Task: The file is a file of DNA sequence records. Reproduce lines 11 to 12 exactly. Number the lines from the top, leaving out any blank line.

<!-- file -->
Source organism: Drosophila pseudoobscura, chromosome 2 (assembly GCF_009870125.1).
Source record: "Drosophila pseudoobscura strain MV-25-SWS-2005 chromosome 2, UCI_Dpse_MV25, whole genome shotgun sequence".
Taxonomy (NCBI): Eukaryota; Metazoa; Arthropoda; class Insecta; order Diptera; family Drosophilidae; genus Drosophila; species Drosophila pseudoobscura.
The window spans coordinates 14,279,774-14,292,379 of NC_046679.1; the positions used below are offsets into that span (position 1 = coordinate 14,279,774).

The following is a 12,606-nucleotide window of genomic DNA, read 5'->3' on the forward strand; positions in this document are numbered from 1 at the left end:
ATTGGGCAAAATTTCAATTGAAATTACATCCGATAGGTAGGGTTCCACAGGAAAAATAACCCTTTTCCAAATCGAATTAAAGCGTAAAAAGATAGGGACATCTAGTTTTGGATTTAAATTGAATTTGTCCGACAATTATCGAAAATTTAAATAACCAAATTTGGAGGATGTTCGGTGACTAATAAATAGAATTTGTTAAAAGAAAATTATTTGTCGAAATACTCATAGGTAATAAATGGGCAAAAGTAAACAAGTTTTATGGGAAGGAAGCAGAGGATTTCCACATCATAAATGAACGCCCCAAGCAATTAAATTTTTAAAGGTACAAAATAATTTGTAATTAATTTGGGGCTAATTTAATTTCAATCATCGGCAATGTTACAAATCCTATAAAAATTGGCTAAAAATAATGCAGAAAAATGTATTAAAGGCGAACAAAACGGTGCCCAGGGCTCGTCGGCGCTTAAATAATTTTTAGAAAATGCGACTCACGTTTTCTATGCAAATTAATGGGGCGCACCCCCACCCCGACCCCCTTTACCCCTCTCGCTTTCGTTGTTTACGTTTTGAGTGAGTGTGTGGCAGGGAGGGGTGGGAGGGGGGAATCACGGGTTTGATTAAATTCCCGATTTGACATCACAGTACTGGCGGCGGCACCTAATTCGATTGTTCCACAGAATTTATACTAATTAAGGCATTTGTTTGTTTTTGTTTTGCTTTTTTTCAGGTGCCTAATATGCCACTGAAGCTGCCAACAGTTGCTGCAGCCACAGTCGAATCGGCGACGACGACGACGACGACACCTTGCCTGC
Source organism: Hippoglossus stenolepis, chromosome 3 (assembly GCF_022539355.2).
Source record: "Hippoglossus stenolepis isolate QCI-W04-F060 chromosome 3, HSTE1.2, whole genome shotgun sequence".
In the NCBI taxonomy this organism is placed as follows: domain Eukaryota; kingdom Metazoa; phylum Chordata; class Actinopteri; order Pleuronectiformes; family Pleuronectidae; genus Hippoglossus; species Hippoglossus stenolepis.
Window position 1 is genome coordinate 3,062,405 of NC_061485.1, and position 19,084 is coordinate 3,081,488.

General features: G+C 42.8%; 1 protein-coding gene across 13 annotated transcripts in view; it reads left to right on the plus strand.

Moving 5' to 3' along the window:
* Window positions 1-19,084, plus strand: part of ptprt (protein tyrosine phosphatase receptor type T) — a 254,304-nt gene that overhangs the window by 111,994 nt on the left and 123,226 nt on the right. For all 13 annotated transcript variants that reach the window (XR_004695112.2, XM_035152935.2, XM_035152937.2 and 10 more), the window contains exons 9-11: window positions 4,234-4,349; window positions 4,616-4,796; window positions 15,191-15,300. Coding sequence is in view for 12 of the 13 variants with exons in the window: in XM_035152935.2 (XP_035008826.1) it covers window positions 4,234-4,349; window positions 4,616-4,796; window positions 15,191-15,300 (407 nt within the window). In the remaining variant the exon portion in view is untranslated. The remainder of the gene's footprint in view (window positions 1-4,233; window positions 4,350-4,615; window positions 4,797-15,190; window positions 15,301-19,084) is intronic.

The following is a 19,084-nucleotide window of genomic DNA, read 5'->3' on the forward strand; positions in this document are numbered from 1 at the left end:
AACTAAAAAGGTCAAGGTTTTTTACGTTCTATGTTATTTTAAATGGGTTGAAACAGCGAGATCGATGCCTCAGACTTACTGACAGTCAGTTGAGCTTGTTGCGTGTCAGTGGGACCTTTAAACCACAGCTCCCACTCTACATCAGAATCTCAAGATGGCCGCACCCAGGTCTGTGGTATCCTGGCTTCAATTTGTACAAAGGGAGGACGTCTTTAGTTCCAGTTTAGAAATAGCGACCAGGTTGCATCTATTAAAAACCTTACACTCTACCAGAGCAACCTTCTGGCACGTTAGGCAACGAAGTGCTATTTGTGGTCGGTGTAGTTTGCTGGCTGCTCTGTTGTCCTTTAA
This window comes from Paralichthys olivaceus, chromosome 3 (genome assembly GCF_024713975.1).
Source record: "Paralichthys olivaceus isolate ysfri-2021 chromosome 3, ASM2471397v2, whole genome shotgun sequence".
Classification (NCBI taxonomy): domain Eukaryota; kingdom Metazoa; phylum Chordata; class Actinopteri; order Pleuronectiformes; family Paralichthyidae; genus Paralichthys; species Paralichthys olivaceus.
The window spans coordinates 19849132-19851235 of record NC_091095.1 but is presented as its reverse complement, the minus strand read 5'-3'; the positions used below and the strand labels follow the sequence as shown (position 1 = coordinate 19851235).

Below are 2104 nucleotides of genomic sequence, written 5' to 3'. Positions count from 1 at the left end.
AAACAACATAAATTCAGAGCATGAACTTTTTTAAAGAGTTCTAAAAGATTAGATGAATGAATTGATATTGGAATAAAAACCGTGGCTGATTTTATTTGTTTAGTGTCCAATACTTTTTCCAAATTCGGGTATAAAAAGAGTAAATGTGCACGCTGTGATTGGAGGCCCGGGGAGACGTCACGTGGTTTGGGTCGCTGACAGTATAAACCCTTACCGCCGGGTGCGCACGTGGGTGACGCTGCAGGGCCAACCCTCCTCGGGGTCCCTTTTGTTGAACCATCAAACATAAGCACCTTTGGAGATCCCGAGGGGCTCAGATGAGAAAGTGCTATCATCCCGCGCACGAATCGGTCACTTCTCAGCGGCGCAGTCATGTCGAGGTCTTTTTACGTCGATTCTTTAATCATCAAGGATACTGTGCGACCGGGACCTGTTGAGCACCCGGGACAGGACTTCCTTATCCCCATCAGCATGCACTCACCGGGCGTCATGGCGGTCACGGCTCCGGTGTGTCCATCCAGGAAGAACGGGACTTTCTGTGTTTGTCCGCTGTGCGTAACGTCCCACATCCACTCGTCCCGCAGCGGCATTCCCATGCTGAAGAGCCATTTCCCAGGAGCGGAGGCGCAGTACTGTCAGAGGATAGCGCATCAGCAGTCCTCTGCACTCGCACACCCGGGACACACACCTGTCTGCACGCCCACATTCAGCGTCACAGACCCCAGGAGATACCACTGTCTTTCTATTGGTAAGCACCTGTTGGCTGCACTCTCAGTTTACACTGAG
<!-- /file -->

General features: G+C 42.8%; 1 protein-coding gene across 13 annotated transcripts in view; it reads left to right on the plus strand.

Moving 5' to 3' along the window: